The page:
China cannot “call in its debt holdings.” China has money on deposit at the Fed. China cannot get that money out of the Fed until China’s T-securities mature. But China can sell its T-securities to others, and sacrifice the interest that China would have been paid. This would harm China, but not the USA. The U.S. government does not borrow its spending money. So how could China “call in its holdings”?

And now here’s some nonsense from “Investopedia”…

China offers loans to the US so that the US can keep buying the goods China produces.

Huh? China cannot create dollars, but China lends dollars to the USA so the USA can spend those dollars on Chinese goods? Ridiculous!

And again…

Hence, as long as China continues to have an export-driven economy with a huge trade surplus with the US, it will keep piling up US dollars and US debt. Chinese loans to the US, through the purchase of US debt, enable the US to buy Chinese products.

Nonsense. Dollars don’t originate in China. Dollars originate in the U.S. government, and in U.S. banks that make loans. That is what buys Chinese goods. “Loans” from China are simply dollars that China deposited at the Fed, after getting those dollars from outside China.

Some people fear that China might “dump” its T-securities. What does that mean? Simply that China would sell its T-securities to someone else, and forgo the interest.

It’s trivial, but people like that word dumping. “China is dumping U.S. debt!”

Like the “debt-to-GDP ratio,” its sounds dramatic, but it is meaningless.

China 02


5 thoughts on “A doomsday scenario!

    1. So much of China’s economy is based on selling goods to the USA in exchange for U.S. dollars that U.S. dollars would drown out Chinese yuan inside China if China was not careful. If Chinese people inside China started using dollars for their everyday transactions, then China would be at the mercy of U.S. banks and the U.S. government, which are the masters of the U.S. dollar.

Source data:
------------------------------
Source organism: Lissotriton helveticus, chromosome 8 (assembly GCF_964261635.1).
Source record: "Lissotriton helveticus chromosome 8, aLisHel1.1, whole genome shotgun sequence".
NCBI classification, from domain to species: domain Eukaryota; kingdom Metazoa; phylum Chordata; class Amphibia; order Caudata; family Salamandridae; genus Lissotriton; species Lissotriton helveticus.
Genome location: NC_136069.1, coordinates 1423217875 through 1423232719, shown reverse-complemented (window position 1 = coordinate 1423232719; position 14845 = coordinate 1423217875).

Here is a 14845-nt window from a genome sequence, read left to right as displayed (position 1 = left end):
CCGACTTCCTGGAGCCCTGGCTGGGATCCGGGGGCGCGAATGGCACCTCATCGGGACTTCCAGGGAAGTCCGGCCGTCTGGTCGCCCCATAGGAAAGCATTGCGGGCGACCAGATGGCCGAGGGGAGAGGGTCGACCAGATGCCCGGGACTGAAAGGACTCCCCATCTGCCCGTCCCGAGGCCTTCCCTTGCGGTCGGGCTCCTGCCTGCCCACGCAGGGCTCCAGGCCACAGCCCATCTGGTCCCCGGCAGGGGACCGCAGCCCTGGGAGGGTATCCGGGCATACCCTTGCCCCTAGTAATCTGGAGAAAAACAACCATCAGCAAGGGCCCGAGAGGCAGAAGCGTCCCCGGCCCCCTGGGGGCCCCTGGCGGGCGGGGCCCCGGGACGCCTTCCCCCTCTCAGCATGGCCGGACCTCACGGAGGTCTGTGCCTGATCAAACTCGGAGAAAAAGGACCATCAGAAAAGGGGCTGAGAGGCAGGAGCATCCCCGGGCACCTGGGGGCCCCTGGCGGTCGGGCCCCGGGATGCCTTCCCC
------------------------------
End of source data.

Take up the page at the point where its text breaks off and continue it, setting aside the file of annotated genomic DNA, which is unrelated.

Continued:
(“Yuan” is the foreign name for China’s currency. Inside China the yuan is called the “renminbi,” which means “people’s currency.”)

      Therefore the Chinese government does not want U.S. dollars circulating inside China. It does not want people inside China to use dollars for their everyday transactions. When a Chinese company sells goods to the USA in exchange for dollars, the Chinese government wants that Chinese company to trade its dollars to the Chinese government for yuan, or else to invest those dollars outside China. Either way, the dollars are not allowed to pile up in China. The Chinese government (or Chinese companies) invests dollars abroad by purchasing real estate, or corporations, or T-securities that are valued in dollars, or in some currency that is easily converted to dollars.

      The point is to prevent dollars from piling up inside China. That’s why the Chinese have purchased so many T-securities. If they can’t keep dollars inside China, where can they invest them? Answer: the U.S. Fed.

      But wait…how many Chinese yuan are equal to a US dollar? At this moment it is about 6.5 yuan to the dollar. But why 6.5? Why not 2 yuan to the dollar, or 20, or 2000? Who decides what the yuan is worth?

      Outside China, the decider is the Forex market (Foreign Exchange), which is the biggest market in the world. It dwarfs all stock markets, bond markets, and commodity markets combined. The value of the Chinese yuan in ratio to the U.S. dollar constantly fluctuates according to the vagaries of the Forex market. It changes from minute to minute.